Machine Learning Applied — TensorFlow Chatbot UI with Oracle JET Custom Component
This post is based on Oracle Code 2018 Shenzhen, Warsaw and Berlin talks. View presentation on SlideShare:
In my previous post I have outlined how to build chatbot backend with TensorFlow — Classification — Machine Learning Chatbot with TensorFlow. Today post is the next step — I will explain how to build custom UI on top of TensorFlow chatbot with Oracle JET.
You can download complete source code (which includes TensorFlow part, backend for chatbot context processing and JET custom component chatbot UI) from my GitHub repository.
Here is solution architecture snapshot:
TensorFlow is used for machine learning and text classification task. Flask allows to communicate through REST to TensorFlow from outside. Contextual chatbot conversation processing is implemented in Node.js backend, communication with Oracle JET client is handled by Socket.io.
Key point in chatbot implementation — correct data structure construction for machine training process. More accurate learning will be, better classification results will be achieved afterwards. Chatbot training data can come in the form of JSON. Training data quality can be measured by overlap between intents and sample sentences. As more overlaps you have, weaker machine learning output will be produced and classification will be less accurate. Training data can contain information which is not used directly by TensorFlow — we can include intent context processing into the same structure, it will be used by context processing algorithm. Sample JSON structure for training data:
Accurate classification by TensorFlow is only one piece of chatbot functionality. We need to maintain conversation context. This can be achieved in Node.js backend, by custom algorithm. In my example, when context is not set — TensorFlow is called to classify statement and produce intent probability. There might be multiple intents classified for the same sentence — TensorFlow will return multiple probabilities. It is up to you, either to always choose intent with top probability or ask user to choose. Communication back to the client is handled through Socket.io by calling socket.emit function:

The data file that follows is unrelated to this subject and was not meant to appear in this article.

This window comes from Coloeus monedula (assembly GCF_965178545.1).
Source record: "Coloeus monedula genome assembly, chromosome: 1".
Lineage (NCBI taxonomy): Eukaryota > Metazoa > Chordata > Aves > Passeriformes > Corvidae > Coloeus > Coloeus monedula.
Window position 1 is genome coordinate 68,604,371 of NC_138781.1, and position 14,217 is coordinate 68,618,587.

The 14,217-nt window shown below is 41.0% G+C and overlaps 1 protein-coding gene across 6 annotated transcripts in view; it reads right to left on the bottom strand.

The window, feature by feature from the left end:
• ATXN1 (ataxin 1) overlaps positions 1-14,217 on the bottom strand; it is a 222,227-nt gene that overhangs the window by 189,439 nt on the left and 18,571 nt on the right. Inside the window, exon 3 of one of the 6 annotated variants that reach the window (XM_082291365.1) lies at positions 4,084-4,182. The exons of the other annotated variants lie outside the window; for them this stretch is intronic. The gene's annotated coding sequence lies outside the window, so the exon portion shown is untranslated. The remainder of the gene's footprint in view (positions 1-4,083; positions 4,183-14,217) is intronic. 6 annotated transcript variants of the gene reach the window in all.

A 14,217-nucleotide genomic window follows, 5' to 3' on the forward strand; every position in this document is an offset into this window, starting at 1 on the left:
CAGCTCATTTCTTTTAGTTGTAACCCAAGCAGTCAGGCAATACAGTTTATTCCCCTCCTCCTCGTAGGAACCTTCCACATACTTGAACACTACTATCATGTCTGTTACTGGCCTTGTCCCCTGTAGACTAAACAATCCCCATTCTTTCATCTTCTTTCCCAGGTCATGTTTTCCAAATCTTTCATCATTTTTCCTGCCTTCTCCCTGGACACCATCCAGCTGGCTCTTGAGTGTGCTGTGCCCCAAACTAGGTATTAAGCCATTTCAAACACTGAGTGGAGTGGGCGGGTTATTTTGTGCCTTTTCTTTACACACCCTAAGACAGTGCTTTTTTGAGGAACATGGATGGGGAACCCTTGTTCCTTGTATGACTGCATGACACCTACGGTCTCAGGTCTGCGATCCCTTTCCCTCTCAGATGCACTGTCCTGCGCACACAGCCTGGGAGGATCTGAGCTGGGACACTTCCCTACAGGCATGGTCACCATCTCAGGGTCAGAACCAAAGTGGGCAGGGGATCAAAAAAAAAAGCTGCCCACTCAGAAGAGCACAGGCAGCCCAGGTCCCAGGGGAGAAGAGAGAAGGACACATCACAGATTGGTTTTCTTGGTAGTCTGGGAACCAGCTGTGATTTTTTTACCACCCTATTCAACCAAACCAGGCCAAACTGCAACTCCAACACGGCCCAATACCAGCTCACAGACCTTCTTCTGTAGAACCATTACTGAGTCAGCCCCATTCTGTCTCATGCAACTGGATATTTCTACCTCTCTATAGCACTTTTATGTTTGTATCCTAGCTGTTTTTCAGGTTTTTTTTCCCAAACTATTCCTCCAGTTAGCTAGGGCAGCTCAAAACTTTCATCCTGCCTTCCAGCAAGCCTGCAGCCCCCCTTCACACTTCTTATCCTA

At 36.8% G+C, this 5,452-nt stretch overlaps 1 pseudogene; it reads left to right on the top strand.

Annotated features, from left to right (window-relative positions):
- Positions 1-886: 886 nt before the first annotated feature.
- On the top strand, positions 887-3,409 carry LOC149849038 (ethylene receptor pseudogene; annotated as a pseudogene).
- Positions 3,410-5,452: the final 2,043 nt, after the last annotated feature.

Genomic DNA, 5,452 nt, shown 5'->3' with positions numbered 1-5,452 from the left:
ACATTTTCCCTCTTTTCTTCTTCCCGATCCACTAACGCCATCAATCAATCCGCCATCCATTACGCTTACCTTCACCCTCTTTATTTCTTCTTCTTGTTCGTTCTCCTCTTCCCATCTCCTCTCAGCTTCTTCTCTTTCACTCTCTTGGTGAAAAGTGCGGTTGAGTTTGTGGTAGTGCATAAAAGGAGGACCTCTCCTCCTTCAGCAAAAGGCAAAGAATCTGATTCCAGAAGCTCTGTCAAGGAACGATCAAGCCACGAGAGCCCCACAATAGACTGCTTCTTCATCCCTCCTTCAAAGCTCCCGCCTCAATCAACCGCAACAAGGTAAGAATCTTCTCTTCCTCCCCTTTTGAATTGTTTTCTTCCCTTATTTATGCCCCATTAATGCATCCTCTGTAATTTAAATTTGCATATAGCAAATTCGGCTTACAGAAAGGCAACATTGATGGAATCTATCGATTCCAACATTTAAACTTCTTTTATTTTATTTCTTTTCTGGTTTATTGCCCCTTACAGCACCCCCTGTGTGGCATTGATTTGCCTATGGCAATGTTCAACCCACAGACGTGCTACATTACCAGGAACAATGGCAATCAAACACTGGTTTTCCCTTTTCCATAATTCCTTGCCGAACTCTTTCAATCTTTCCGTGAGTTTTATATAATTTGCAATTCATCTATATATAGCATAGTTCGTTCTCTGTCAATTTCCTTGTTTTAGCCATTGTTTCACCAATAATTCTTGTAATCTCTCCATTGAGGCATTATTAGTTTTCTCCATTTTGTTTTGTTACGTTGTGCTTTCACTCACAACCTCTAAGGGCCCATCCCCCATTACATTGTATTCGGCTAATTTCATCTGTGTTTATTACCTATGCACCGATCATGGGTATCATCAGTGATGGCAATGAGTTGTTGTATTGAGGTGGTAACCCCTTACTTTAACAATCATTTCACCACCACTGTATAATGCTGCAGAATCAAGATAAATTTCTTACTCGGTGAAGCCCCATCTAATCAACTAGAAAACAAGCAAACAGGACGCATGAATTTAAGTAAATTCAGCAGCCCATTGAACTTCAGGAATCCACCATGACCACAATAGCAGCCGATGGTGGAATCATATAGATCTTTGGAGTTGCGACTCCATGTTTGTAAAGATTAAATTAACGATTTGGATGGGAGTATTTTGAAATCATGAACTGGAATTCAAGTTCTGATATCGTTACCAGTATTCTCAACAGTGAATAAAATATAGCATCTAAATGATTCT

If context was already set, we don’t call classification function — we don’t need it in this step. Rather we check by intent context mapping — what should be the next step. Based on that information, we send back question or action to the client, again through Socket.io by calling socket.emit function:
Chatbot UI is implemented with JET custom component (check how it works in JET cookbook). This makes it easy to reuse the same component in various applications:
Here is example, when chatbot UI is included into consuming application. It comes with custom listener, where any custom actions are executed. Custom listener allows to move any custom logic outside of chatbot component, making it truly reusable:
Example for custom logic — based on chatbot reply, we can load application module, assign parameter values, etc.:
Chatbot UI implementation is based on the list, which renders bot and client messages using the template. This template detects if message belongs to client or bot and applies required style — this helps to render readable list. Also there is input area and control buttons:
JS module executes logic which helps to display bot message, by adding it to the list of messages generates event to be handled by custom logic listener. Message is sent from the client to the bot server by calling Socket.io socket.emit function:
Here is the final result — chatbot box implemented with Oracle JET:
Originally published at andrejusb.blogspot.com on June 11, 2018.